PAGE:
Children’s products include any consumer product marketed for use by, marketed to, sold, offered for sale, or distributed to children under the age of 12 in the State of Vermont. Children’s products specifically include: toys; children’s cosmetics; children’s jewellery; teething products; products to facilitate sleep, relaxation, or feeding of a child; clothing items for children; and child car seats.

Under the Vermont law, manufacturers of children’s products are required to submit a notice to the State of Vermont for each CHCC in a children’s product if the CHCC is intentionally added above a certain level or is present as a contaminant at a concentration of 100 parts per million or greater.

For each notice, manufacturers are required to pay a fee of $200. Failure to comply with the law may result in civil investigation by the Attorney General, discontinuance of any products at issue, and civil action.

Manufactures must begin submitting notices on July 1, 2016, with notices to be resubmitted biennially thereafter.

Please feel free to contact David J. Evan or Jamie L. Maguire with any questions regarding these new requirements.

   

Prepare for the April 2016 Customs Broker License Exam Live in Los Angeles

The Foreign Trade Association is offering a course in preparation for the April 2016 Customs Broker License Exam. The 10 week exam preparation course is taught by Erik Smithweiss of Grunfeld, Desiderio, Lebowitz, Silverman & Klestadt LLP, a partner resident in the firm’s Los Angeles office. The course starts on Tuesday, January 19, 2016. This course is highly successful for those planning to take the broker’s exam and also provides an excellent overview of customs law and compliance for importers not intending to take the broker’s exam.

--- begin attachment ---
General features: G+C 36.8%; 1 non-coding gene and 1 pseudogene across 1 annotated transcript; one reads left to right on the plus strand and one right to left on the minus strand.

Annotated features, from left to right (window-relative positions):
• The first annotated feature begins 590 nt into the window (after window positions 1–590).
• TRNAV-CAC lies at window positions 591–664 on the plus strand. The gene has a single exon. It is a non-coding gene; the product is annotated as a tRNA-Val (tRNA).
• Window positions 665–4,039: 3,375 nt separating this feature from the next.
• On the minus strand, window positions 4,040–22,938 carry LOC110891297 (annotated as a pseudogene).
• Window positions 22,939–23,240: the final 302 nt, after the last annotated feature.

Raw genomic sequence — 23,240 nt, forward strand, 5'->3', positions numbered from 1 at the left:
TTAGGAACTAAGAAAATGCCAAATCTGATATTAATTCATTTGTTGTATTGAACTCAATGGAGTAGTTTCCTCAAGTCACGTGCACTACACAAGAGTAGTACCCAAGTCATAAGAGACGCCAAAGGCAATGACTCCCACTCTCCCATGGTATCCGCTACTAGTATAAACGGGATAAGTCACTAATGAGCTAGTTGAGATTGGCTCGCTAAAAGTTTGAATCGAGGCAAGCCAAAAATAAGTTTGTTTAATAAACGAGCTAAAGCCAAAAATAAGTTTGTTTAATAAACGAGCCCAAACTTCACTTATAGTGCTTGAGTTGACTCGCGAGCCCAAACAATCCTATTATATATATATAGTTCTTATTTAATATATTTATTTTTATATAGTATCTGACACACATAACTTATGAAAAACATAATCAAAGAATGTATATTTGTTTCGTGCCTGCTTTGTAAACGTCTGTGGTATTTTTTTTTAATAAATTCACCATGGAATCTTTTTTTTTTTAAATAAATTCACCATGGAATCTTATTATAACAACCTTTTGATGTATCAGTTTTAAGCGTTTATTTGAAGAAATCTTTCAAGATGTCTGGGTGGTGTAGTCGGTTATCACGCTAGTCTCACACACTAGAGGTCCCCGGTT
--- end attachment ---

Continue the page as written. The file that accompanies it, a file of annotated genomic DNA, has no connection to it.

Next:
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FTC Assesses $1.3 Million in Penalties for Mislabeling Rayon Textiles as Bamboo

On December 9, 2015, the Federal Trade Commission ("FTC") announced that it filed complaints and proposed civil penalty orders totaling $1.3 million against four national retailers in connection with charges that the companies mislabeled textiles as made of "bamboo" in violation of the FTC's Textile Fiber Products Identification Act and the FTC's textile rules.

According to the FTC, the products, which included napkins, dresses, socks, and other clothing, were labeled as "bamboo," but actually made of rayon. The FTC alleges that these companies continued to mislabel their products despite receiving warning letters from the FTC in 2010.

The FTC previously issued guidance on the subject of mislabeling and advertising products as "bamboo" in which it noted that most "bamboo" textile products are actually rayon. According to the guidance, although bamboo may be used to create rayon via a chemical process, there is no bamboo left in the finished rayon. Thus, unless a product is made directly with bamboo fiber, it cannot be called bamboo. Further, although advertisers may claim that the end product has antimicrobial properties from the bamboo plant, the FTC has noted that there is no evidence to support these claims. For a product to be labeled "bamboo" or advertised as having antimicrobial properties, competent and reliable evidence is needed to substantiate such claims.

In addition to the recently filed complaints and penalty orders, since 2009 there have been a number of court cases and settlements aimed at addressing products that were mislabeled or advertised as "bamboo" including one settlement for $1.26 million. In order to avoid violating the FTC's Textile Act and Rules, retailers, manufacturers, and any other party dealing with "bamboo" products should ensure that products are properly labeled and that advertising is not deceptive or misleading.

Please contact David J. Evan or Jamie L. Maguire should you have any questions regarding this issue or seek assistance in understanding labeling and advertising requirements.